Most people get through life with decent to downright great dental health just by following the usual steps: seeing a dentist, and brushing and flossing their teeth. However, the same can't be said for everyone. Small genetic differences are sometimes all it takes for a person to be more susceptible to cavities than others. For example, having softer tooth enamel than the average person can make it easier for bacteria to chew it up and cause cavities. So what should you do if you frequently develop cavities and all the usual tips don't seem to be making it any better? Try setting up these three treatments with your dentist.
Fluoride treatments are typically reserved for children, because kids tend to have a higher risk of developing cavities than adults. However, that doesn't mean that the treatment can't help grown-ups, too.
Fluoride trays are used to seal in a powerful fluoride gel that contains much more fluoride than what's found in things like toothpaste or mouthwash. When exposed to the teeth, it helps to harden them and make them less susceptible to cavities. This can help to counter the problem you're having with soft enamel, so don't skip this step.
Another potential treatment you can ask for is dental sealants. Sealants are applied using the same material as dental fillings. A thin layer of sealant is painted over the surface of the teeth, and once it's hardened, it helps to serve as a layer between the organic material of your teeth and the bacteria in your mouth. Since bacteria can't do much against a non-organic material, this can greatly reduce the risk of you developing cavities once it's in place. As an added bonus, sealants usually only need to be reapplied every few years, so once this treatment is finished, you shouldn't have to worry about it again for some time.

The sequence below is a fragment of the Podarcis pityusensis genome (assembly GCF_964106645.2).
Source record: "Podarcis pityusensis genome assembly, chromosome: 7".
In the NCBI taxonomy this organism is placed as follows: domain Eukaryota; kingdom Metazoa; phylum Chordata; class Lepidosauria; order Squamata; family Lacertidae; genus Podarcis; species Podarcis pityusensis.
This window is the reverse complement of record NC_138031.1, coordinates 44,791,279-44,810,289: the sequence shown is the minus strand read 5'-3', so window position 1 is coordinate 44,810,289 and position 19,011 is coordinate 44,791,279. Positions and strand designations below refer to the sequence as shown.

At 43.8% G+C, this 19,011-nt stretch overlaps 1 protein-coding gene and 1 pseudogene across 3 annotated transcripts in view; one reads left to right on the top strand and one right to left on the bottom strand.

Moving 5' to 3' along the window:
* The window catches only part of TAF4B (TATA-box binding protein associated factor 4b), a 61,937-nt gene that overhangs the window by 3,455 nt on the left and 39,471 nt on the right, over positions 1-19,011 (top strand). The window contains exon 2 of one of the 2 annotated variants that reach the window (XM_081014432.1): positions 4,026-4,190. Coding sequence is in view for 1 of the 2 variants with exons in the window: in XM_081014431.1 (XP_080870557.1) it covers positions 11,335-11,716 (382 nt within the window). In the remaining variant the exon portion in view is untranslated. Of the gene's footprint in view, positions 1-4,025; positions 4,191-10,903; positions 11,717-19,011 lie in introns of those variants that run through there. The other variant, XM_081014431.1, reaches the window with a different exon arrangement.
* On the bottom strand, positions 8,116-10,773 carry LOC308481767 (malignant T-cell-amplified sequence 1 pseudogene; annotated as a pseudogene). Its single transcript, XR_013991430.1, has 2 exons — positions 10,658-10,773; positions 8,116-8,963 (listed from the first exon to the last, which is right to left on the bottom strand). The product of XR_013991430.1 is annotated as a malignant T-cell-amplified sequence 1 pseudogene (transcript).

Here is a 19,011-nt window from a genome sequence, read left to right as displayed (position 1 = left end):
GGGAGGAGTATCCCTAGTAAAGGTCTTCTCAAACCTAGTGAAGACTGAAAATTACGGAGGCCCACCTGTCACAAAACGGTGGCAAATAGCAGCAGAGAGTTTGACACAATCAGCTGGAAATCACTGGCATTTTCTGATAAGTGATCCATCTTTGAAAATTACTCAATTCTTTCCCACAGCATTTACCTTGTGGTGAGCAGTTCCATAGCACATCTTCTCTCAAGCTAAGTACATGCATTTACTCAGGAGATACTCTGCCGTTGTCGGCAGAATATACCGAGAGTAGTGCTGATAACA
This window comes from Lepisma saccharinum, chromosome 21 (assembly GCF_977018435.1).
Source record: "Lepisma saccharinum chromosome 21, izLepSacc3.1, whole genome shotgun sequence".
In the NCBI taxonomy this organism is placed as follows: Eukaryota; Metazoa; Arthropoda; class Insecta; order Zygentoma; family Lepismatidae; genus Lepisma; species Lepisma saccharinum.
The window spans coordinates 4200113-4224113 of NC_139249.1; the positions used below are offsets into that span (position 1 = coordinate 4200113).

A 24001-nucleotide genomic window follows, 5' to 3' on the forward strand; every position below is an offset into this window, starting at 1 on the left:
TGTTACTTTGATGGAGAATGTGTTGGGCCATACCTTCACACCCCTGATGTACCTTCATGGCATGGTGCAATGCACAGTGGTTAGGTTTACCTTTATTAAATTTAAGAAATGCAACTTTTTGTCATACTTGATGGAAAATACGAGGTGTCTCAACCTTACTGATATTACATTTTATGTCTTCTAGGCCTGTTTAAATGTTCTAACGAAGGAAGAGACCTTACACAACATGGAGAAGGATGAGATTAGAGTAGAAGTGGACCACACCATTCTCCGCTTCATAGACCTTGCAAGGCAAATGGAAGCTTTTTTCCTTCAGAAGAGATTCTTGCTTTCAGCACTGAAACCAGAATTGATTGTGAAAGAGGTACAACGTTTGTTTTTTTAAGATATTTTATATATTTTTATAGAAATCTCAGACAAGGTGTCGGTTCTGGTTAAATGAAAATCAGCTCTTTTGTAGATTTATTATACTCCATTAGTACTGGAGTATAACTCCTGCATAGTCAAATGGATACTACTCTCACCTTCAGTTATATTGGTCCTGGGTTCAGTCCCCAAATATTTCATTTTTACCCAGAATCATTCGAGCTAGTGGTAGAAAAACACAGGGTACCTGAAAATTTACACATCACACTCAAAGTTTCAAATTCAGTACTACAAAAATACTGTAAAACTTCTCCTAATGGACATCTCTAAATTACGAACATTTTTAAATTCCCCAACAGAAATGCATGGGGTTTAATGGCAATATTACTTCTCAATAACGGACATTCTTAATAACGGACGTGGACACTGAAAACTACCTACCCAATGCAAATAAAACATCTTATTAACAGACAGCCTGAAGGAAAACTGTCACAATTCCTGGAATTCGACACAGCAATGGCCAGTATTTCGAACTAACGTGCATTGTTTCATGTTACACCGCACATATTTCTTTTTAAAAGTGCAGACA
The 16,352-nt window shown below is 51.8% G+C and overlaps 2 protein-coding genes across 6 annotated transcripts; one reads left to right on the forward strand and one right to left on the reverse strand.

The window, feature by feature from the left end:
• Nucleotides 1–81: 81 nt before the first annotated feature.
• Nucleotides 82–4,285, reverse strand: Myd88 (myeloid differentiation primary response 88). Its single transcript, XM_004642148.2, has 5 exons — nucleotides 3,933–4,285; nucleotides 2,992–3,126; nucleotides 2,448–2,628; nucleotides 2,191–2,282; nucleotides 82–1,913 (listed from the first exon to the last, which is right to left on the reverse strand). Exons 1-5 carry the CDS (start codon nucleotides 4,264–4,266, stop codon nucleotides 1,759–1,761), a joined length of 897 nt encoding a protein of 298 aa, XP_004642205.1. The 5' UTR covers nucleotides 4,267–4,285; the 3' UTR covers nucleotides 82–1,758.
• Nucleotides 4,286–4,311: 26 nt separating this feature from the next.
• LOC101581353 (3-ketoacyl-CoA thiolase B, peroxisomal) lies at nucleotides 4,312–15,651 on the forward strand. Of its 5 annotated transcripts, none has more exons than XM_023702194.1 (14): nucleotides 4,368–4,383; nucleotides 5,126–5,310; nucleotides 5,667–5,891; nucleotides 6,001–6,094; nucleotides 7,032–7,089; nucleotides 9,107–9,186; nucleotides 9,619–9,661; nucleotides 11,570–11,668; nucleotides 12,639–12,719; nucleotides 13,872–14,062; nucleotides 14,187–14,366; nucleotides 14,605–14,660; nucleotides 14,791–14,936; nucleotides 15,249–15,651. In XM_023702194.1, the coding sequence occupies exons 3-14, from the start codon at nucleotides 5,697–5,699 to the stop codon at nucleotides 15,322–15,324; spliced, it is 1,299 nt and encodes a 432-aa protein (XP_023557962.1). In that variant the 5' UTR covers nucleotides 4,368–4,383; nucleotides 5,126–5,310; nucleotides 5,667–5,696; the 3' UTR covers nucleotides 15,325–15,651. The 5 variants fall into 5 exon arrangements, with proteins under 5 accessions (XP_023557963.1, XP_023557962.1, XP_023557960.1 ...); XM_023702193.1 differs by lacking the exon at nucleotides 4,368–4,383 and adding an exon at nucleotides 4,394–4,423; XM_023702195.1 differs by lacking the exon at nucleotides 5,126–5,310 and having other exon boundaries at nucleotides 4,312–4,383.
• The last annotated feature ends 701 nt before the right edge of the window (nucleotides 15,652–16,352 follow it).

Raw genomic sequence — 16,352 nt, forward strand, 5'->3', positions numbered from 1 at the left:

More Frequent Cleanings
Finally, you might want to talk to your dentist about scheduling more frequent dental cleanings than what you've been doing. It's typically recommended that people come to the office for a cleaning one or two times per year, but when people have regular dental problems, stopping by for more frequent visits is a good idea. This can help your dentist to remove any tartar that 's developed before it starts to damage your fragile tooth enamel, greatly reducing the risk of you developing cavities. Even if you do develop one, by seeing a dentist more often, you can get it treated before it becomes a deep cavity. Sometimes this even means that you don't need anesthetic, because if the cavity is on the surface and hasn't reached the interior layers where the nerves reside, you won't feel any pain having it cared for.